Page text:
Immigration Update: House Judiciary Committee Adopts Four Individual Immigration Bills
Although prospects for House action on comprehensive immigration reform remain unclear, the House Judiciary Committee has adopted four individual immigration bills which would have a major impact on local governments.
First, The Strengthen and Fortify Enforcement (SAFE) Act, H.R. 2278, would give states the power to create and enforce their own immigration law as long as they are consistent with federal law. NLC has joined with other associations representing state and local governments to strongly oppose H.R. 2278.
"This bill wrongly relieves the federal government of its mandate to enforce civil immigration laws and shifts both the responsibility and the cost of civil immigration enforcement to state and local governments", said the letter signed by the League of Cities, National Association of Counties, US Conference of Mayors and National Conference of State Legislatures. "If passed, H.R. 2278 will burden states and localities with excessive costs, place new federal responsibilities on the shoulders of state and local law enforcement without the benefit of adequate training, and preempt state and local policies."
Enforcement must be clear, balanced, predictable, non-discriminatory, fully funded and consistent. It must rely on an appropriate division of responsibilities based on historical enforcement activities and workloads.
H.R. 2278 would shift the federal responsibility for enforcing civil immigration law to state and local governments, hinder state and local law enforcement efforts to work with immigrant communities in preventing and solving crime, and divert critical resources from state and local law enforcement agencies. The bill contemplates future funding to state and localities to offset increased enforcement and incarceration of federal civil immigration laws, which the organizations believe is unrealistic in this time of budget constraints.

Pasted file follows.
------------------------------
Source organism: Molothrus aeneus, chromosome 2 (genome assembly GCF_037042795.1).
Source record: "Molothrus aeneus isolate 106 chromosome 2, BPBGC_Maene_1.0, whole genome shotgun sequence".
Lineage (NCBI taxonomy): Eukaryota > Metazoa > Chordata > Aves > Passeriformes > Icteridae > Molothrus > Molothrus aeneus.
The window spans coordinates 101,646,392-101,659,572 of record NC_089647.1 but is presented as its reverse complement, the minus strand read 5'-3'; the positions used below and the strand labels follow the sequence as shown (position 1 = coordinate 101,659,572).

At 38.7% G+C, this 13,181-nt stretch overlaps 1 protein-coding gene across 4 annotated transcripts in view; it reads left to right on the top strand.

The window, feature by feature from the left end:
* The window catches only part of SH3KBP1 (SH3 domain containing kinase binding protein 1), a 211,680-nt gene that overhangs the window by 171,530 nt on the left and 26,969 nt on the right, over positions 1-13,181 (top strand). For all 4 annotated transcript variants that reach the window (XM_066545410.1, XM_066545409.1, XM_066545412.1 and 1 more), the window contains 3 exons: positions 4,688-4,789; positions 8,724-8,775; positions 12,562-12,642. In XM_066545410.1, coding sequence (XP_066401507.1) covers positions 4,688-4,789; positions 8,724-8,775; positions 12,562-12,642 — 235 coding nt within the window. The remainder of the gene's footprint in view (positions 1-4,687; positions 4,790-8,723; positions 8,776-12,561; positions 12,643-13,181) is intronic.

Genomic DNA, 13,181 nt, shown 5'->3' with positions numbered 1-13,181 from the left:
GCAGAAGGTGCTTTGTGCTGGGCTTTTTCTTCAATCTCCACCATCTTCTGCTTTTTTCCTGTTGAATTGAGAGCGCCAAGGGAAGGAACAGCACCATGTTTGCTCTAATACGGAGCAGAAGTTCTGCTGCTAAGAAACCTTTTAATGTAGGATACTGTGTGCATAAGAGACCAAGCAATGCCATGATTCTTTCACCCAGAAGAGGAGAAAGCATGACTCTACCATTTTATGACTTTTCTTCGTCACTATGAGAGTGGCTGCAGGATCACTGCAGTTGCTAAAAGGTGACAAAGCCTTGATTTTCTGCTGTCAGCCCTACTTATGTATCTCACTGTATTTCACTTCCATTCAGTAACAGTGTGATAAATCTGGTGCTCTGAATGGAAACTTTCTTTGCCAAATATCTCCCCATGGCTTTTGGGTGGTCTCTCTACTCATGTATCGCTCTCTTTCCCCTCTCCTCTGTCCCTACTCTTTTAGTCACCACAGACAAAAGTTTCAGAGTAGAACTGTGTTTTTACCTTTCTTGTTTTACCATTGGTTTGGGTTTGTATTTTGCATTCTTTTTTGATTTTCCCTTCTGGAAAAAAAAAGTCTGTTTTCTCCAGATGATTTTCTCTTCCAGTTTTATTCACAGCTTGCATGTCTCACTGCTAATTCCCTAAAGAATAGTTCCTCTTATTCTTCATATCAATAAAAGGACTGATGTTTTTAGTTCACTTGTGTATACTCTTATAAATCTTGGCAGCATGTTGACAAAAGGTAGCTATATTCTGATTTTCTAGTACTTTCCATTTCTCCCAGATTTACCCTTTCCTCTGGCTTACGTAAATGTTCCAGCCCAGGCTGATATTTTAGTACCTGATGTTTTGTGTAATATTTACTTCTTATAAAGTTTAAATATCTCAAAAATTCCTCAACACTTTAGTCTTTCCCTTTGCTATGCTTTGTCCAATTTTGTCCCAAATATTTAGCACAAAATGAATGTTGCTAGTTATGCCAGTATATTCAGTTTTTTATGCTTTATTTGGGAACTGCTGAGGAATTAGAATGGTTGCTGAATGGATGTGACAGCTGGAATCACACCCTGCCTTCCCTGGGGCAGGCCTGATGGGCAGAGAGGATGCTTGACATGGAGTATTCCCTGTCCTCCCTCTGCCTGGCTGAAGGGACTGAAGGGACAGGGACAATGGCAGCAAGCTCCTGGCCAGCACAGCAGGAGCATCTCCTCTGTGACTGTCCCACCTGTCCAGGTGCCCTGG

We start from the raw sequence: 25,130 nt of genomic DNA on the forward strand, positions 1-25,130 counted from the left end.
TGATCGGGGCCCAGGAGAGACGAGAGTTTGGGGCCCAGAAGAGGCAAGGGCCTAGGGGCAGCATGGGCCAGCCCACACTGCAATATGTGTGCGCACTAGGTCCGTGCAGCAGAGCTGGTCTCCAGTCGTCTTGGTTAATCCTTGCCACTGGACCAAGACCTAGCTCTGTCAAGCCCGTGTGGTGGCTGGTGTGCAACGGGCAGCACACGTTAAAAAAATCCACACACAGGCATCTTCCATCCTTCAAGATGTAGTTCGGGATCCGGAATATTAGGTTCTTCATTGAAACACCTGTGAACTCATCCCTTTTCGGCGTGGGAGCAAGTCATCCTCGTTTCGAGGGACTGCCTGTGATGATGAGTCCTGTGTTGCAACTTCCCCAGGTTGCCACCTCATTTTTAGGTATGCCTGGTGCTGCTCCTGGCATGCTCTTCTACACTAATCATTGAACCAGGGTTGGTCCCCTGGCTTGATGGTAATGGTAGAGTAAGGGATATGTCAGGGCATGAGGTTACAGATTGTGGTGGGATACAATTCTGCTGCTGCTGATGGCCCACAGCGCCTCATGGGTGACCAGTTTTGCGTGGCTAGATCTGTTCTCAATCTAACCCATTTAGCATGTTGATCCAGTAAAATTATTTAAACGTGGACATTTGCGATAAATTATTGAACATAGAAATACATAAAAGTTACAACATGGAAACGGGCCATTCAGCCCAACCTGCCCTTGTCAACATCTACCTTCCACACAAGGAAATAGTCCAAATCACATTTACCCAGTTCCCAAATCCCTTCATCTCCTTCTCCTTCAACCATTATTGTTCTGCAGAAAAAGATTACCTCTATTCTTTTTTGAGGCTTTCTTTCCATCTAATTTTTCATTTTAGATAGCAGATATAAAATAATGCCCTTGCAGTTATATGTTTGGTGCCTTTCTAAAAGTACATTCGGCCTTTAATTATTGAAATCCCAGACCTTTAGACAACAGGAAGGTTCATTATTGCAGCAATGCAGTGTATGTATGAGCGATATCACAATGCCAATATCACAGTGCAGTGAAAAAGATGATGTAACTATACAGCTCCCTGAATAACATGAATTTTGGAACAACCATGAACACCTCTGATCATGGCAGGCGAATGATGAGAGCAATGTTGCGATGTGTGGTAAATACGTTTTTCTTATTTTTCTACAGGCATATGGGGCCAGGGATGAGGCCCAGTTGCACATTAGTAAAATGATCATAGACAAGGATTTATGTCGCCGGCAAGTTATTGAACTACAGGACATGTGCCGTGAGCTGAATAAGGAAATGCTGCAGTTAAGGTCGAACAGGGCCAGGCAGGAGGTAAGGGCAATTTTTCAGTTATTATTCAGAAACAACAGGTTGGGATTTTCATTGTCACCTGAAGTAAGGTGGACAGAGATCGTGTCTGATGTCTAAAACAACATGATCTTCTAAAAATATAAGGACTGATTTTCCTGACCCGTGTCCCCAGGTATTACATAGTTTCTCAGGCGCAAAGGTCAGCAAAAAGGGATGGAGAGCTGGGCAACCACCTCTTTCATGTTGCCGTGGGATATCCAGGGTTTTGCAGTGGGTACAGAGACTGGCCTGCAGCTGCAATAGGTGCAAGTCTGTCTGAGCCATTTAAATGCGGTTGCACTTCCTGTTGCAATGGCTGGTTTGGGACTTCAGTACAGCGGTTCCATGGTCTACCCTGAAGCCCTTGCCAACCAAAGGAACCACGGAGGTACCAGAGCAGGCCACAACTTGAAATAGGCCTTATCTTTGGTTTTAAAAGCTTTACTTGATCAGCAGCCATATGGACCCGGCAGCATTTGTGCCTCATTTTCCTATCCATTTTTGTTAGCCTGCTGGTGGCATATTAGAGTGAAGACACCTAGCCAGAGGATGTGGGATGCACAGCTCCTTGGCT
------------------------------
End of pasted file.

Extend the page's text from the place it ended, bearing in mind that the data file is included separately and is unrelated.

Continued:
The full letter can be found here.
The second bill, The Legal Workforce Act, H.R. 1772, would expand the use of federal electronic databases to screen new job applicants. The comprehensive immigration bill adopted by the Senate, S. 744, the Border Security, Economic Opportunity, and Immigration Modernization Act, also calls for use of this national verification system, known as E-Verify, within five years. H.R. 1772 would require all employers to use the system, run by the federal government, within two years. The Legal Workforce would require state and local governments to screen current employees as well as future new hires, which would place a large burden on local governments. In addition, E-Verify has been found to have numerous errors and clearing up problems in the system could take a long time, a problem that would be exacerbated by more people using the system. .
The third bill is The Agricultural Guestworker Act, H.R. 1773; it was adopted by the House Judiciary Committee on June 19. The bill creates a new temporary agricultural guestworker program and loosens regulations on farmers who want to bring in guest workers but does not provide increased worker protections and rights. The Senate immigration legislation also creates a new guest worker program which was developed as a compromise between farmers and farm worker groups. The bill in the Senate would create a new guest worker program for agricultural workers, and was the product of a deal between growers and farm workers. S. 744 would allow current farm workers a path to legal status.
The final House bill, Supplying Knowledge Based Immigrants and Lifting Levels of STEM Visas (SKILLS) Act, HR 2131, would create 55,000 green cards per year for employers to bring in high skilled workers, increases the number of visas for 155,000 temporary high-skilled workers and creates 10,000 visas for immigrant entrepreneurs.
The bipartisan Senate bill that has already been passed, caps temporary workers between 135,000 and 180,000 per year based on an agreement developed between the U.S. Chamber of Commerce and labor unions.
House leaders have been meeting with their colleagues to map out the future for immigration reform but have not announced their strategy. While immigration advocates had hoped to have a bill to the House before the August recess, some House leaders have indicated their immigration discussion will wait until the fall.
Local officials are encouraged to contact their representatives calling for comprehensive reform that balances enforcement and a path to citizenship, providing stability to communities and allowing the power of immigrant communities to strengthen local and national economies.